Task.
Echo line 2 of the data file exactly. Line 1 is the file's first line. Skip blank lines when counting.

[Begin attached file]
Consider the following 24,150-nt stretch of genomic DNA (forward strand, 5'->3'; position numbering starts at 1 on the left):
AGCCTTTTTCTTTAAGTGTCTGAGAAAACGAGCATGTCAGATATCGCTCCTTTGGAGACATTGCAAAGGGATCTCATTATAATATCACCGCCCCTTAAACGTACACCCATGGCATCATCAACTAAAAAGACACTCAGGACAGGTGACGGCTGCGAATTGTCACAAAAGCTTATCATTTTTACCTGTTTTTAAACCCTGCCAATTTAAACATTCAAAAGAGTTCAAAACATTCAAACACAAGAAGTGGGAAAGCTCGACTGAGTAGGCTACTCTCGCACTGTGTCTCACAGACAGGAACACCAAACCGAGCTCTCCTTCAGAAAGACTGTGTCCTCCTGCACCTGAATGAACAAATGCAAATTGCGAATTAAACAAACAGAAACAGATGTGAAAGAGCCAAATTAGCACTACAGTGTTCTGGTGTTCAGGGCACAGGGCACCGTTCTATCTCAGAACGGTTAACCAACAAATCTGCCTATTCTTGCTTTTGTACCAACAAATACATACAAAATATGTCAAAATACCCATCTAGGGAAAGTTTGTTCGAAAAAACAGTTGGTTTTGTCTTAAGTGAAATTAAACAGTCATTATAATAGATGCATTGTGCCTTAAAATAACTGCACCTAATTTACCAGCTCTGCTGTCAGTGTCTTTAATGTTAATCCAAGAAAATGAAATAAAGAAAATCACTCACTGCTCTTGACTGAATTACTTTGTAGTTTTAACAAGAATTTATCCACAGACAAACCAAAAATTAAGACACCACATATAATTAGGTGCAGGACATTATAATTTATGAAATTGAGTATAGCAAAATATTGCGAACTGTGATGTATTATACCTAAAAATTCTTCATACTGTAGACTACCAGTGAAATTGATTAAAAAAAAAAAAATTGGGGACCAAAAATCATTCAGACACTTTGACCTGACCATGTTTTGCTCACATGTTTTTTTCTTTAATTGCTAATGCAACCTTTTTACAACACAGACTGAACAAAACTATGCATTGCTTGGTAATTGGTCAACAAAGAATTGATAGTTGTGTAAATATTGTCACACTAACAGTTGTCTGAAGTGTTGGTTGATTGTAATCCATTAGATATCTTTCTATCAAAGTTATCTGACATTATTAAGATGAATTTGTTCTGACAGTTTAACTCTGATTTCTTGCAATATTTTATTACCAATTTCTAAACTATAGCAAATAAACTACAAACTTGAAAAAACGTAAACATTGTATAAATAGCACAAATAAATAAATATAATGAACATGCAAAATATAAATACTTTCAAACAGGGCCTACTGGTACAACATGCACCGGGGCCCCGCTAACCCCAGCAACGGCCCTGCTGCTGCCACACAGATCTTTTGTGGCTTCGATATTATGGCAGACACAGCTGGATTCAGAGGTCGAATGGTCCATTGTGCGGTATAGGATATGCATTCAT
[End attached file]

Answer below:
AGCCTTTTTCTTTAAGTGTCTGAGAAAACGAGCATGTCAGATATCGCTCCTTTGGAGACATTGCAAAGGGATCTCATTATAATATCACCGCCCCTTAAACGTACACCCATGGCATCATCAACTAAAAAGACACTCAGGACAGGTGACGGCTGCGAATTGTCACAAAAGCTTATCATTTTTACCTGTTTTTAAACCCTGCCAATTTAAACATTCAAAAGAGTTCAAAACATTCAAACACAAGAAGTGGGAAAGCTCGACTGAGTAGGCTACTCTCGCACTGTGTCTCACAGACAGGAACACCAAACCGAGCTCTCCTTCAGAAAGACTGTGTCCTCCTGCACCTGAATGAACAAATGCAAATTGCGAATTAAACAAACAGAAACAGATGTGAAAGAGCCAAATTAGCACTACAGTGTTCTGGTGTTCAGGGCACAGGGCACCGTTCTATCTCAGAACGGTTAACCAACAAATCTGCCTATTCTTGCTTTTGTACCAACAAATACATACAAAATATGTCAAAATACCCATCTAGGGAAAGTTTGTTCGAAAAAACAGTTGGTTTTGTCTTAAGTGAAATTAAACAGTCATTATAATAGATGCATTGTGCCTTAAAATAACTGCACCTAATTTACCAGCTCTGCTGTCAGTGTCTTTAATGTTAATCCAAGAAAATGAAATAAAGAAAATCACTCACTGCTCTTGACTGAATTACTTTGTAGTTTTAACAAGAATTTATCCACAGACAAACCAAAAATTAAGACACCACATATAATTAGGTGCAGGACATTATAATTTATGAAATTGAGTATAGCAAAATATTGCGAACTGTGATGTATTATACCTAAAAATTCTTCATACTGTAGACTACCAGTGAAATTGATTAAAAAAAAAAAAATTGGGGACCAAAAATCATTCAGACACTTTGACCTGACCATGTTTTGCTCACATGTTTTTTTCTTTAATTGCTAATGCAACCTTTTTACAACACAGACTGAACAAAACTATGCATTGCTTGGTAATTGGTCAACAAAGAATTGATAGTTGTGTAAATATTGTCACACTAACAGTTGTCTGAAGTGTTGGTTGATTGTAATCCATTAGATATCTTTCTATCAAAGTTATCTGACATTATTAAGATGAATTTGTTCTGACAGTTTAACTCTGATTTCTTGCAATATTTTATTACCAATTTCTAAACTATAGCAAATAAACTACAAACTTGAAAAAACGTAAACATTGTATAAATAGCACAAATAAATAAATATAATGAACATGCAAAATATAAATACTTTCAAACAGGGCCTACTGGTACAACATGCACCGGGGCCCCGCTAACCCCAGCAACGGCCCTGCTGCTGCCACACAGATCTTTTGTGGCTTCGATATTATGGCAGACACAGCTGGATTCAGAGGTCGAATGGTCCATTGTGCGGTATAGGATATGCATTCAT